Notice how we steered clear of what we call the ‘peanut  gallery’?  That’s because, you can probably name a few right off the bat from the neighbor who means well to the know-it-all at the gym.  As you move through the college planning process, you’ll soon develop an ear for the experts and the rest.

Until next month,

 

                                                                          

Transitioning to College: 3 Differences Your Child Will Experience

  • Our Blog

 

College is a whole new ball game, as they say, and students need to be prepared for the changes or they could end up on the wrong side of them.

Keeping that important reality in mind, this month’s newsletter focuses on some of the biggest changes that face tomorrow’s college freshmen as they make the transition into the world of higher education.  When a student and his or her parents have taken the time to become aware of what to expect at the next level, and especially when they have put some time and effort into preparing to manage these important new realities that are inherent to college or university studies, the chances of a successful start – not to mention a successful finish – for this crucial educational experience increase dramatically.

Sadly, our experience shows that students who ignore these significant lifestyle and organizational changes until they are happening are often among those who end up struggling academically (and even socially at times).  Without wanting to seem too dramatic, we also see that these students are frequently those who find themselves in danger of failing or dropping out of college entirely.  So really, there can be no question about whether or not this stuff ultimately matters!

Without any further delay, then, here are some of the biggest changes that today’s students face when making the big leap from high school to college studies… many of them may sound familiar to those who faced earlier generations, but others have come along fairly recently.  Things change in some regards, and things remain similar in other regards, and finding the balance between them is important when dealing with these kinds of coming-of-age generational gaps.

Time Management

In high school, students are expected – nay, required – to go to every class, every single day. When a class is missed, there must be an excused absence. Classes that are missed or skipped by students can result in serious repercussions. Detention is the usual consequence of skipping class in high school, although there can be other forms of punishment, as well. Having had high school detention may not go on the high school transcript, but it does go on the full student record. Interestingly, this record can be requested by the college… it does not happen very often, but it is possible.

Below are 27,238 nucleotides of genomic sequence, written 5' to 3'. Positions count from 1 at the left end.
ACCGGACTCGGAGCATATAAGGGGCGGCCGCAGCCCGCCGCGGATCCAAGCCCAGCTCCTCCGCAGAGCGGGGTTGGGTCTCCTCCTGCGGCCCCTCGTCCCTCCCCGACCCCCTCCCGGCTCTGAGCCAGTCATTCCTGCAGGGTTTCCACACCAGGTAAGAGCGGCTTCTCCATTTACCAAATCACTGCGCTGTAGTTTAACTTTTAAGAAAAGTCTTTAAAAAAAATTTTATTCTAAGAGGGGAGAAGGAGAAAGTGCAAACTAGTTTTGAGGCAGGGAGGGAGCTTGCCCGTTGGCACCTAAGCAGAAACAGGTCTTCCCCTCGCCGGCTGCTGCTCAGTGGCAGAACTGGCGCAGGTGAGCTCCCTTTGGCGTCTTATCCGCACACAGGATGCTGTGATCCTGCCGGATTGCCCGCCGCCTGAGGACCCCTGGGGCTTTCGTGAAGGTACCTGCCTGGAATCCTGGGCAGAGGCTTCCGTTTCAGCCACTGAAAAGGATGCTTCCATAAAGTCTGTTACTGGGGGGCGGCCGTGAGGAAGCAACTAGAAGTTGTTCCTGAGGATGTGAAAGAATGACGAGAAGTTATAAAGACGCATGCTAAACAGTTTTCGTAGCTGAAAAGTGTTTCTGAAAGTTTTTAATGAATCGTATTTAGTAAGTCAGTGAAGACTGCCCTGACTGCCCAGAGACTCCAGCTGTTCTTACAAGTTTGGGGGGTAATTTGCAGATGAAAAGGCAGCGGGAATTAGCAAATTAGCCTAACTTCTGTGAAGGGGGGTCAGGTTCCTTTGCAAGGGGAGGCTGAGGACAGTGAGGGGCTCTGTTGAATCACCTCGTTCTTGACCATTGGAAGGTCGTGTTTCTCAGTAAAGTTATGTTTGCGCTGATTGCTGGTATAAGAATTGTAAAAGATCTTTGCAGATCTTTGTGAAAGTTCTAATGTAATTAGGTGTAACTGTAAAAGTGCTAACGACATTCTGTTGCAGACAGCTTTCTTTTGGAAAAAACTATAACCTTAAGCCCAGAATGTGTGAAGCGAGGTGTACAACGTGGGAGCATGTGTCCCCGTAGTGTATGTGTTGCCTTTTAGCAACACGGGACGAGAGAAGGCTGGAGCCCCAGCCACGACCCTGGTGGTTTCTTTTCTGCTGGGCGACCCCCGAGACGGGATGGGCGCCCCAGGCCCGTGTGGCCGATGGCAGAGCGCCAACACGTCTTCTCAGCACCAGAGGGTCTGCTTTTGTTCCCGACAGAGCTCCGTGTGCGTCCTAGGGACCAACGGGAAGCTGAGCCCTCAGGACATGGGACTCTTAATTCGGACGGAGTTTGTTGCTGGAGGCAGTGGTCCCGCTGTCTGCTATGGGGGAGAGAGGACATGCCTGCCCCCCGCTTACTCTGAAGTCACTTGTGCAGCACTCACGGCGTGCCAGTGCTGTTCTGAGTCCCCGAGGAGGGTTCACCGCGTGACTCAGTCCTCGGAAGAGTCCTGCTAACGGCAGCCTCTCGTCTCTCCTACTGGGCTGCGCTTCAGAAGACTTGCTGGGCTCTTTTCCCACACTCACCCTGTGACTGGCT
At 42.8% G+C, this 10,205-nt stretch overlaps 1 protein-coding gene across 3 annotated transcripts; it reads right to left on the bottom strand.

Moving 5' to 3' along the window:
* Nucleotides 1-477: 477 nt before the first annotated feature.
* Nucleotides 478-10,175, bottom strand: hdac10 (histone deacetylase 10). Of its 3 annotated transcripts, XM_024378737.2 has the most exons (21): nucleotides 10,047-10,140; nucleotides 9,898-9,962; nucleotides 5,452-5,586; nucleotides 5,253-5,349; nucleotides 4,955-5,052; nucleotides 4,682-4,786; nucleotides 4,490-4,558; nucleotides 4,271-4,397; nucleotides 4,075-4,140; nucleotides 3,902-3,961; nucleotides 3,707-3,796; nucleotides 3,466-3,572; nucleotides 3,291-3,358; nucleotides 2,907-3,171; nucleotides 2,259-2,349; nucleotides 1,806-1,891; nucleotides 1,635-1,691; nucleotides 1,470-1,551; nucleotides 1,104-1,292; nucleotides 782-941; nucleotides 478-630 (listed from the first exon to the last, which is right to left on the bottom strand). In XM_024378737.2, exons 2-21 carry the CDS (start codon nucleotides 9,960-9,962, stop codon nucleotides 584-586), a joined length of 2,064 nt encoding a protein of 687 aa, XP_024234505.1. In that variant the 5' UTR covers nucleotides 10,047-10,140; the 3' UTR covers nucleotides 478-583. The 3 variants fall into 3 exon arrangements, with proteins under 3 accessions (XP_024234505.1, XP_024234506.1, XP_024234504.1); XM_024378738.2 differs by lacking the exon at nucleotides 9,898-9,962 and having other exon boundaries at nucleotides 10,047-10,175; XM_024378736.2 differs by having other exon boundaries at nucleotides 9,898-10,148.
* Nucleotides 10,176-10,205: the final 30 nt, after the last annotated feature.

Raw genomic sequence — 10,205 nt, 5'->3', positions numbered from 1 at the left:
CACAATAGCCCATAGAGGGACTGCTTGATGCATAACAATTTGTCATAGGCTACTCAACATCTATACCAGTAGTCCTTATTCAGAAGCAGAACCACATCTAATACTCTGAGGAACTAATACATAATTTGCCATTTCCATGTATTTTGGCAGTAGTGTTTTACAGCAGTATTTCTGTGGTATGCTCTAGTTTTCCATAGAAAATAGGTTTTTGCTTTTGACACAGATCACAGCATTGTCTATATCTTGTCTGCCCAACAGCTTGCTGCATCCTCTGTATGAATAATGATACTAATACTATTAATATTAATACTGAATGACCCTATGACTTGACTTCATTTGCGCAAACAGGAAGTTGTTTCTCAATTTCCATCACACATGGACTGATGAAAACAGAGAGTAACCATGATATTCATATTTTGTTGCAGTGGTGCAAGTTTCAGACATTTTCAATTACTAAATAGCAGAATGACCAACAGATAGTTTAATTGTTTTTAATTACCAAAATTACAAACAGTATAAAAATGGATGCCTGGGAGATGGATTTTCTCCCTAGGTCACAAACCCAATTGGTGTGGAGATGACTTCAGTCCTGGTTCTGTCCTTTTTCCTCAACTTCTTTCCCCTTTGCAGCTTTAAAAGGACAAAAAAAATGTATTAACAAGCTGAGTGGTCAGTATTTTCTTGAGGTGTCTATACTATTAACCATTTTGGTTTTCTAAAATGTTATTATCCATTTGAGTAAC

It does not necessarily reflect favorably on the student if there are “red flags” in that regard, so it is better to be on the safe side of things.  Regardless, this set of rules demonstrates that the student is required to attend class or be faced with disciplinary consequences for not doing so.

Conversely, in college, no one will be checking (or, frankly, care) whether or not your child attends class. Attending class at the next level is exclusively the responsibility of the student.  Attendance may or may not be taken, depending on the class, but the consequences are delayed and generally come strictly in the gradebook.  Attending lectures and assimilating the information and knowledge is wholly dependent on the student’s initiative to go and participate. This is, of course, a major shift in personal responsibility. While some students thrive under those circumstances, many others can tend to falter when suddenly given the duty of managing their own time and schedule – especially if this development occurs unexpectedly.

When students are fully aware of and prepared for this drastic change in personal responsibility, they can more fully take advantage of the education they are receiving. Young people who are unprepared often waste time and money because they do not completely comprehend that their lack of responsibility for their learning is only hurting them and the ramifications have further-reaching effects than simply in-school detention.

Changes in Class Size and Organization

High school classes can usually reach a maximum of approximately 35 students. Compare that to college, where some lecture halls can seat hundreds of students at a time. This difference can be a shock to high school students who are used to and expecting more individualized attention. In classes where there are hundreds of students, it is simply impossible for a professor to accommodate and give personalized attention to that many students.

There are often graduate students who serve as teaching assistants, but these can vary in quality (many are excellent, but some are pretty darned awful) and it can place the onus on the new college student to navigate his or her way into the best learning options both in lecture and in office hours, etc.  Incoming college students will also need to prepare for the need to take excellent notes and listen attentively because not doing so could result in the loss of important information.  This is also good information to know for students who prefer a smaller class experience. Private schools often tend to be smaller and therefore can provide the more intimate and individualized experience some students desire.